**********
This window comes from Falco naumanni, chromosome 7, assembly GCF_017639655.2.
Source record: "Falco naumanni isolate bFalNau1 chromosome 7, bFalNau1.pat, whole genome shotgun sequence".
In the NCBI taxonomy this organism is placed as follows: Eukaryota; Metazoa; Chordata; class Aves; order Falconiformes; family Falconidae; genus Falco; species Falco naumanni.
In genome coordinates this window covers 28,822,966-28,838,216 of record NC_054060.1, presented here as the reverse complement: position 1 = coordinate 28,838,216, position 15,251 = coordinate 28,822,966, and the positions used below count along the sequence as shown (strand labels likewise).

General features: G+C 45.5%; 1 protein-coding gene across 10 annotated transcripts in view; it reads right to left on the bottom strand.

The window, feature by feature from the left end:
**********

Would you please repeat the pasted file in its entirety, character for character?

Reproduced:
This window comes from Falco naumanni, chromosome 7, assembly GCF_017639655.2.
Source record: "Falco naumanni isolate bFalNau1 chromosome 7, bFalNau1.pat, whole genome shotgun sequence".
In the NCBI taxonomy this organism is placed as follows: Eukaryota; Metazoa; Chordata; class Aves; order Falconiformes; family Falconidae; genus Falco; species Falco naumanni.
In genome coordinates this window covers 28,822,966-28,838,216 of record NC_054060.1, presented here as the reverse complement: position 1 = coordinate 28,838,216, position 15,251 = coordinate 28,822,966, and the positions used below count along the sequence as shown (strand labels likewise).

General features: G+C 45.5%; 1 protein-coding gene across 10 annotated transcripts in view; it reads right to left on the bottom strand.

The window, feature by feature from the left end: